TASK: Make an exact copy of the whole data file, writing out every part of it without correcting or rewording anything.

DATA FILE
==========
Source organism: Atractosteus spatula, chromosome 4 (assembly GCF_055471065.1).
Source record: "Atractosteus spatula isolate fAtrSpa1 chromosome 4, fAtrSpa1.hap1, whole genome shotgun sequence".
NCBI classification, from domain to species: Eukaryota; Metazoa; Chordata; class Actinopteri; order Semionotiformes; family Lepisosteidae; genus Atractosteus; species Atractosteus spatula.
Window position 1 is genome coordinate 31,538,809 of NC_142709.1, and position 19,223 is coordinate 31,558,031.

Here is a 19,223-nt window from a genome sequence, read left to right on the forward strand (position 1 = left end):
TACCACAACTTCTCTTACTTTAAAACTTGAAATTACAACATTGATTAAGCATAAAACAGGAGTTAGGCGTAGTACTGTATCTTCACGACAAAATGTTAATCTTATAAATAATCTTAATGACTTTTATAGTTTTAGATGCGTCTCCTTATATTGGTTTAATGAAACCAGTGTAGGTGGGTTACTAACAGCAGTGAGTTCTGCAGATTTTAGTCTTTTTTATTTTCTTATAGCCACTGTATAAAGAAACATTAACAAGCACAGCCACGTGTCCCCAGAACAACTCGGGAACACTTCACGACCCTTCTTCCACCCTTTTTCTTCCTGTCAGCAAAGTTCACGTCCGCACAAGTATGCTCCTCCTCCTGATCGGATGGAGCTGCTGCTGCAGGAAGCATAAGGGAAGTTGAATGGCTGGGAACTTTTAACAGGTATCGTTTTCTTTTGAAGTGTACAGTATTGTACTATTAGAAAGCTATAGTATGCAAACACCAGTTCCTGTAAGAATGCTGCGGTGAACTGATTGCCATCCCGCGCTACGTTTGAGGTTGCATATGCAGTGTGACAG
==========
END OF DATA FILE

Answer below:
Source organism: Atractosteus spatula, chromosome 4 (assembly GCF_055471065.1).
Source record: "Atractosteus spatula isolate fAtrSpa1 chromosome 4, fAtrSpa1.hap1, whole genome shotgun sequence".
NCBI classification, from domain to species: Eukaryota; Metazoa; Chordata; class Actinopteri; order Semionotiformes; family Lepisosteidae; genus Atractosteus; species Atractosteus spatula.
Window position 1 is genome coordinate 31,538,809 of NC_142709.1, and position 19,223 is coordinate 31,558,031.

Here is a 19,223-nt window from a genome sequence, read left to right on the forward strand (position 1 = left end):
TACCACAACTTCTCTTACTTTAAAACTTGAAATTACAACATTGATTAAGCATAAAACAGGAGTTAGGCGTAGTACTGTATCTTCACGACAAAATGTTAATCTTATAAATAATCTTAATGACTTTTATAGTTTTAGATGCGTCTCCTTATATTGGTTTAATGAAACCAGTGTAGGTGGGTTACTAACAGCAGTGAGTTCTGCAGATTTTAGTCTTTTTTATTTTCTTATAGCCACTGTATAAAGAAACATTAACAAGCACAGCCACGTGTCCCCAGAACAACTCGGGAACACTTCACGACCCTTCTTCCACCCTTTTTCTTCCTGTCAGCAAAGTTCACGTCCGCACAAGTATGCTCCTCCTCCTGATCGGATGGAGCTGCTGCTGCAGGAAGCATAAGGGAAGTTGAATGGCTGGGAACTTTTAACAGGTATCGTTTTCTTTTGAAGTGTACAGTATTGTACTATTAGAAAGCTATAGTATGCAAACACCAGTTCCTGTAAGAATGCTGCGGTGAACTGATTGCCATCCCGCGCTACGTTTGAGGTTGCATATGCAGTGTGACAG